At the start of 2019 the BDI, the main German industry association, published a paper calling China a “systemic competitor” and outlining its concerns about high barriers to entry, state subsidies to local firms and other distortions in the Chinese market.

Siegfried Russwurm, the bdi’s boss, recently said that Germany needs “an honest discussion about how we deal with autocratic trading partners”. 

Human rights are not an internal affair, insisted Mr Russwurm, describing as “unacceptable” China’s treatment of the Uyghurs, a Muslim minority.

Policies are changing too. 

A new law requires German firms with more than 3,000 employees to prove by 2023 that their supply chains are free of human-rights abuses (from 2024 it will apply to those with more than 1,000). 

Penalties for infractions can be 2% of a company’s annual revenue.

Even so, Mrs Merkel is sticking to her policy of treating China with kid gloves. 

She was loth to ban Huawei, a Chinese firm, from bidding for contracts to build Germany’s fifth-generation telecoms networks, as America wanted. 

In the last days of Germany’s rotating presidency of the EU last December, she pushed through a treaty that is meant to grant European firms better access to the Chinese market. 

This irritated the incoming Biden administration, and has been blocked by the EU parliament. 

And in June Mrs Merkel made fellow G7 leaders water down their summit’s final communiqué to avoid upsetting China.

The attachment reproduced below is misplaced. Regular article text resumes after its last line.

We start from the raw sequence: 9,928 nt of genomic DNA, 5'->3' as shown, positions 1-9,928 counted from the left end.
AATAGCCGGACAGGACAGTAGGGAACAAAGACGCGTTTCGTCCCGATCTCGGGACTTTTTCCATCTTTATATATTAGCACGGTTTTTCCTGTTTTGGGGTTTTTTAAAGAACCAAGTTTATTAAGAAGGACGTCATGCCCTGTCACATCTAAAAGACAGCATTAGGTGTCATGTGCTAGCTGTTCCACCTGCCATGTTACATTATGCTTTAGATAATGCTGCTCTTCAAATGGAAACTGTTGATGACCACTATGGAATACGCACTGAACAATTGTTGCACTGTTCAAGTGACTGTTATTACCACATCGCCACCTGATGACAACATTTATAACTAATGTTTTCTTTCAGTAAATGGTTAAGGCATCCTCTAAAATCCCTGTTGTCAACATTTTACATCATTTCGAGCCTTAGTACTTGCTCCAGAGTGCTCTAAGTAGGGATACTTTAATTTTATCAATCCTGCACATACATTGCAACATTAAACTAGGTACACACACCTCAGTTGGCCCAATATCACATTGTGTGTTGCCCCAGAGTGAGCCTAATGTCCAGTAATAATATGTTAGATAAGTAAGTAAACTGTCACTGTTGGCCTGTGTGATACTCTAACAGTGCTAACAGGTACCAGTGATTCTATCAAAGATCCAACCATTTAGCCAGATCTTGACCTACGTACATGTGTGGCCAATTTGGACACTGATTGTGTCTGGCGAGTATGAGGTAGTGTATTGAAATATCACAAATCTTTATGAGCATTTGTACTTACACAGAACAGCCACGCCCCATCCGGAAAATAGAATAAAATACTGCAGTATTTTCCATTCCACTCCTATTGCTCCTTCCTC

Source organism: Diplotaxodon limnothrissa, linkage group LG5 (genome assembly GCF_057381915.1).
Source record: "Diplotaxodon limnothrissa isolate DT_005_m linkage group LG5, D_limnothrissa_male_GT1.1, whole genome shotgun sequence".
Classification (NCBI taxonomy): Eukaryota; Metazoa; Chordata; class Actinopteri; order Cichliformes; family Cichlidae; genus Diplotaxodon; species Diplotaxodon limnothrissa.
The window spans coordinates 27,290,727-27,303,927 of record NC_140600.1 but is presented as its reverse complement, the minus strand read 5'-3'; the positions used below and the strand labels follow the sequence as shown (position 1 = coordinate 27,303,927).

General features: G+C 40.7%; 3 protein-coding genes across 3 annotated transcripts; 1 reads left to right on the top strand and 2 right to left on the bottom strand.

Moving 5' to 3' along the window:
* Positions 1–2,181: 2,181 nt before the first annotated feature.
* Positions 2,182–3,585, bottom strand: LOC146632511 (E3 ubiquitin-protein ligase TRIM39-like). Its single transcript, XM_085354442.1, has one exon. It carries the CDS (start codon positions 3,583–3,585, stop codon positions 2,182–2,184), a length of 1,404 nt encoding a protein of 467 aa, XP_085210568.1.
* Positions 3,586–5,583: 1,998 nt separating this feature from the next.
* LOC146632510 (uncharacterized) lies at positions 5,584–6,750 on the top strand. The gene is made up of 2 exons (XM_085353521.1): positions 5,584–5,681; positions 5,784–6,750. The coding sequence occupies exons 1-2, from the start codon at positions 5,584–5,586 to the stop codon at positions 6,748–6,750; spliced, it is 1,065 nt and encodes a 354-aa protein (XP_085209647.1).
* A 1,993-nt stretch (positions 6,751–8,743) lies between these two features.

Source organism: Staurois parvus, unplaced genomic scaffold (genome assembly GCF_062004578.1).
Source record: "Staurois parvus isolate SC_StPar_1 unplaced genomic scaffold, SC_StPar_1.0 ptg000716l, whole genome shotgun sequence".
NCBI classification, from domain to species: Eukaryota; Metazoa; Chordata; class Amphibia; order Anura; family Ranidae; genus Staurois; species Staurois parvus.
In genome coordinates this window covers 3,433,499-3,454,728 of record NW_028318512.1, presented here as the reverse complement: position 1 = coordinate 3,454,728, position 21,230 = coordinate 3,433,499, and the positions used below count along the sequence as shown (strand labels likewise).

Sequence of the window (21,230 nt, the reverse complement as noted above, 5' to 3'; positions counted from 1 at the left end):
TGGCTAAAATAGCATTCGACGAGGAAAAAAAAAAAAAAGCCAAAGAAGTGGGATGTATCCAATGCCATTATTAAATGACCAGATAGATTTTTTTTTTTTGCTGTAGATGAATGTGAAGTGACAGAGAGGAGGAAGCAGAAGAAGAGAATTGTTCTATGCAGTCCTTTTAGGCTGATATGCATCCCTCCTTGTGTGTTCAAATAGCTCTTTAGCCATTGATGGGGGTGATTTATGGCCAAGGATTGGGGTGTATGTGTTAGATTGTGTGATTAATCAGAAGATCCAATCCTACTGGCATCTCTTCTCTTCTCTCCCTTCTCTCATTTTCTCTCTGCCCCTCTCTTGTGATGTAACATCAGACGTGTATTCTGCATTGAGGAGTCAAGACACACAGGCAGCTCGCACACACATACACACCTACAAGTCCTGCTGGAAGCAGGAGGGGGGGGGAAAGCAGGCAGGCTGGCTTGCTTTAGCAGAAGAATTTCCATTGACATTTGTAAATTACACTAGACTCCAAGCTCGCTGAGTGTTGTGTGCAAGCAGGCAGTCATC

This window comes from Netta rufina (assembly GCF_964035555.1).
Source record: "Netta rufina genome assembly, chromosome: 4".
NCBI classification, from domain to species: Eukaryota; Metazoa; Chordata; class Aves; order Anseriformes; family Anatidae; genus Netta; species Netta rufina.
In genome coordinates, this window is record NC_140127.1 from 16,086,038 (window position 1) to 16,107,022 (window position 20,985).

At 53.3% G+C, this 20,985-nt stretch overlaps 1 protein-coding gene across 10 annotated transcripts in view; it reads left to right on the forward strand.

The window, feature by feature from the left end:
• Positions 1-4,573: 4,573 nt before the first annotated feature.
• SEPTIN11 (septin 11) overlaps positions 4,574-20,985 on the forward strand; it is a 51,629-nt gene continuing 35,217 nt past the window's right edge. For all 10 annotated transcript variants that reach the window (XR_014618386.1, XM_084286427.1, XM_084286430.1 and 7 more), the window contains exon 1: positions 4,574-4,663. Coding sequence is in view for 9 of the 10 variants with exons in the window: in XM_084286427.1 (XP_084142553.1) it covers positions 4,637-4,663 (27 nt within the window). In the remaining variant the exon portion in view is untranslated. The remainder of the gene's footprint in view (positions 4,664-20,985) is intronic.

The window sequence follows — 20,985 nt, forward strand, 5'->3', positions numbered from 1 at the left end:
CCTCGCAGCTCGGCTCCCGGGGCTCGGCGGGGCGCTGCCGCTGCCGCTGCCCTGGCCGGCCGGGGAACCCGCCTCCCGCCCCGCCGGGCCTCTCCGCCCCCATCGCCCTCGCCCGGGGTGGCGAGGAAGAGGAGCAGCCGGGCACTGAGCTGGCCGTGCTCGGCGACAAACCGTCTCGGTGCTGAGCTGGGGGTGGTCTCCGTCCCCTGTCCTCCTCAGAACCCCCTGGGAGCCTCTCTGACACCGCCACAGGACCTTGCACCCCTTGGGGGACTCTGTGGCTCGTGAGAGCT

Will Mrs Merkel’s successor chart a different course? 

Of the three people vying to replace her after an election in September, two give the impression they are not aware of the extent of the challenge posed by Russian and Chinese aggression, says Constanze Stelzenmüller of the Brookings Institution, a think-tank. 

Armin Laschet, the Christian Democratic (CDU) candidate, and Olaf Scholz of the Social Democrats make feeble arguments about America wanting a “new cold war” and trying to force Europeans to “decouple” from China.

In contrast Annalena Baerbock, the Greens’ candidate, wants to stand up to Russia and China. 

But her chances are receding, with the latest polls giving the Greens less than 20% of the vote while the CDU and its allies hover around 30%. 

As a potential junior partner she would carry some weight on China and Russia policy, but it is hard to say how much; her priority would be climate change. 

That is why Mr Biden will continue to listen to Mrs Merkel, even though she is on her way out. 

Her successor is likely to follow her faithfully. 

The two big reasons to doubt the global boom

Cracks are appearing in the US and Chinese engines of growth

Ruchir Sharma

The head office of Didi in Beijing. Chinese regulators have announced an investigation into data security concerns at the ride-hailing group © Ng Han Guan/AP

Though economists expect the reopening boom in the global economy to roar through the coming quarters, there are two increasingly pressing reasons to question its strength and length: China and the US. The two superpowers are the locomotives of global growth, but cracks are appearing in their economic engines.

China alone accounted for more than a third of growth in the world economy over the past five years. 

Today a 1 percentage point slowdown in China shaves a third of a point off global growth in gross domestic product, so the world has reason to worry when Beijing tightens the screws. 

That’s happening, with the crackdown on the tech sector.